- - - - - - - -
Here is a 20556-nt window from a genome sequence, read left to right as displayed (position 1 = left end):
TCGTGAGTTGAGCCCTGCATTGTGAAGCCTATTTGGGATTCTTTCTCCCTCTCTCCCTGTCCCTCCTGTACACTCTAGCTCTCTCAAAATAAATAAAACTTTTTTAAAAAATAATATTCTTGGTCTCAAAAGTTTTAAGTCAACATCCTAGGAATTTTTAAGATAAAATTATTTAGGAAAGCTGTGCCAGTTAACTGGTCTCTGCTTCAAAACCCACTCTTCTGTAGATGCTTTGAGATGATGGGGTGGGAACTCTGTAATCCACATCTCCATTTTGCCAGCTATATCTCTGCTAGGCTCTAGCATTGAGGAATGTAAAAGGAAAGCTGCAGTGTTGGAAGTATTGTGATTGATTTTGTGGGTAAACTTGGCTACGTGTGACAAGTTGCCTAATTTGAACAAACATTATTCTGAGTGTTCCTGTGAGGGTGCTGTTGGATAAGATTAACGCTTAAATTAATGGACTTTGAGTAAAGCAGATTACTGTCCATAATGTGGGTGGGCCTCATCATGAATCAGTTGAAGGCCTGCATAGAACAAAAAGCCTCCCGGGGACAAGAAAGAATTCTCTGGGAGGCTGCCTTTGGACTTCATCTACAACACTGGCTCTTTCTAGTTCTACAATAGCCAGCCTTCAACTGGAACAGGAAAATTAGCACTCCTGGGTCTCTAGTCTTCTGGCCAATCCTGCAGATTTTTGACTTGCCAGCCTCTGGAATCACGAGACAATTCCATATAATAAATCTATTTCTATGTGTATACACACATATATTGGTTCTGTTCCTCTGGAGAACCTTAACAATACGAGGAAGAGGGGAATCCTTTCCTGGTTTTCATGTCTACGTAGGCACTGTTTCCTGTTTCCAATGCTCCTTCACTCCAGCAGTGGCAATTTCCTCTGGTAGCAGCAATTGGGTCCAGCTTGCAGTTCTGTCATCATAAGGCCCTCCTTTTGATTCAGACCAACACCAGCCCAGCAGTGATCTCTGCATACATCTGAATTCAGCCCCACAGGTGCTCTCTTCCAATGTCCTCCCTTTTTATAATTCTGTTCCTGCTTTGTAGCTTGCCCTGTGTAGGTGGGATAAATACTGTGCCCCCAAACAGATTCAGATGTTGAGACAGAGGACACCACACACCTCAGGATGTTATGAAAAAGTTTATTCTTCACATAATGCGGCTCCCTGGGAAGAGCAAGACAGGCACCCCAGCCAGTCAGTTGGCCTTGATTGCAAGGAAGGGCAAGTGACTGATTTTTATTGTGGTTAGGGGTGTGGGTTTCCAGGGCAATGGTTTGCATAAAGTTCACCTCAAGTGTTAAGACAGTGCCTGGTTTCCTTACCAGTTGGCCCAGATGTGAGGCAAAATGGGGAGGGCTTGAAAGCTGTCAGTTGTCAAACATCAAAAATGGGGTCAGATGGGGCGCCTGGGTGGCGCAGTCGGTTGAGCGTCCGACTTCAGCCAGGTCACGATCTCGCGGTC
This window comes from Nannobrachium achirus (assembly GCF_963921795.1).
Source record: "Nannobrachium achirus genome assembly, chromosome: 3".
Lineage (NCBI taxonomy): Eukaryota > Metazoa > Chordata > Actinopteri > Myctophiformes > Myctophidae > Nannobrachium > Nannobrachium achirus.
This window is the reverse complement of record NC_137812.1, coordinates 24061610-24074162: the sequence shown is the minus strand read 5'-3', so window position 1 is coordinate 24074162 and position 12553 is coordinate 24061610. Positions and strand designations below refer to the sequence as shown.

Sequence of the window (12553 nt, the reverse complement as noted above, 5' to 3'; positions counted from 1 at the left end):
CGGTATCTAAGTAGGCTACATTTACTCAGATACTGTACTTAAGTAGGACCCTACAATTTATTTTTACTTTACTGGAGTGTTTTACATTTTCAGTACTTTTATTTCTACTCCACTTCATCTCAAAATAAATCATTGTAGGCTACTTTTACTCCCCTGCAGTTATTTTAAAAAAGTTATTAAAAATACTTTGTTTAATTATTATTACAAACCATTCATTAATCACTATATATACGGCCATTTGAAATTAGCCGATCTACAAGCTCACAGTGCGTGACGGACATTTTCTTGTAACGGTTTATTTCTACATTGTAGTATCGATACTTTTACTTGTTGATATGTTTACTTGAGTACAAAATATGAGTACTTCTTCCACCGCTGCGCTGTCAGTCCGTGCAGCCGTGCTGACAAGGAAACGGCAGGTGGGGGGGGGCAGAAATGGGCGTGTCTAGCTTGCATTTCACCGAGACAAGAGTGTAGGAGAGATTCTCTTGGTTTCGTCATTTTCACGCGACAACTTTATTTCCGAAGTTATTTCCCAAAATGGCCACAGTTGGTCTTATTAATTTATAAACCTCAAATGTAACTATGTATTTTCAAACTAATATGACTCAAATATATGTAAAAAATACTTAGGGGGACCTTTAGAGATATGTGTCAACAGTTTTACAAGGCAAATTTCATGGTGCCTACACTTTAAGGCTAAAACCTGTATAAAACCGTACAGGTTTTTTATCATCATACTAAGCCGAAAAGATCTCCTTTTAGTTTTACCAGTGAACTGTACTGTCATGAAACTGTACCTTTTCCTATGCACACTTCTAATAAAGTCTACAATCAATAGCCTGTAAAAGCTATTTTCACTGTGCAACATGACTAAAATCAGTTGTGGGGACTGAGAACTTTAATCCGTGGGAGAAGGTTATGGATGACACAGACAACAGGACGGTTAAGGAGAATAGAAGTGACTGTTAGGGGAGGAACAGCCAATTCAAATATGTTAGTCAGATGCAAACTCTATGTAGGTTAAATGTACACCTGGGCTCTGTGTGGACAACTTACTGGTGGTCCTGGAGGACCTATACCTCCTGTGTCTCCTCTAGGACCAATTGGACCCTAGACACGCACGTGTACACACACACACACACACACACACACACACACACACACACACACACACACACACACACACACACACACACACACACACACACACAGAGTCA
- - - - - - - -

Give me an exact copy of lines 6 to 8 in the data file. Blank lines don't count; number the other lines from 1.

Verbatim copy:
This window is the reverse complement of record NC_137812.1, coordinates 24061610-24074162: the sequence shown is the minus strand read 5'-3', so window position 1 is coordinate 24074162 and position 12553 is coordinate 24061610. Positions and strand designations below refer to the sequence as shown.

Sequence of the window (12553 nt, the reverse complement as noted above, 5' to 3'; positions counted from 1 at the left end):
CGGTATCTAAGTAGGCTACATTTACTCAGATACTGTACTTAAGTAGGACCCTACAATTTATTTTTACTTTACTGGAGTGTTTTACATTTTCAGTACTTTTATTTCTACTCCACTTCATCTCAAAATAAATCATTGTAGGCTACTTTTACTCCCCTGCAGTTATTTTAAAAAAGTTATTAAAAATACTTTGTTTAATTATTATTACAAACCATTCATTAATCACTATATATACGGCCATTTGAAATTAGCCGATCTACAAGCTCACAGTGCGTGACGGACATTTTCTTGTAACGGTTTATTTCTACATTGTAGTATCGATACTTTTACTTGTTGATATGTTTACTTGAGTACAAAATATGAGTACTTCTTCCACCGCTGCGCTGTCAGTCCGTGCAGCCGTGCTGACAAGGAAACGGCAGGTGGGGGGGGGCAGAAATGGGCGTGTCTAGCTTGCATTTCACCGAGACAAGAGTGTAGGAGAGATTCTCTTGGTTTCGTCATTTTCACGCGACAACTTTATTTCCGAAGTTATTTCCCAAAATGGCCACAGTTGGTCTTATTAATTTATAAACCTCAAATGTAACTATGTATTTTCAAACTAATATGACTCAAATATATGTAAAAAATACTTAGGGGGACCTTTAGAGATATGTGTCAACAGTTTTACAAGGCAAATTTCATGGTGCCTACACTTTAAGGCTAAAACCTGTATAAAACCGTACAGGTTTTTTATCATCATACTAAGCCGAAAAGATCTCCTTTTAGTTTTACCAGTGAACTGTACTGTCATGAAACTGTACCTTTTCCTATGCACACTTCTAATAAAGTCTACAATCAATAGCCTGTAAAAGCTATTTTCACTGTGCAACATGACTAAAATCAGTTGTGGGGACTGAGAACTTTAATCCGTGGGAGAAGGTTATGGATGACACAGACAACAGGACGGTTAAGGAGAATAGAAGTGACTGTTAGGGGAGGAACAGCCAATTCAAATATGTTAGTCAGATGCAAACTCTATGTAGGTTAAATGTACACCTGGGCTCTGTGTGGACAACTTACTGGTGGTCCTGGAGGACCTATACCTCCTGTGTCTCCTCTAGGACCAATTGGACCCTAGACACGCACGTGTACACACACACACACACACACACACACACACACACACACACACACACACACACACACACACACACACACACACACACACACACACAGAGTCA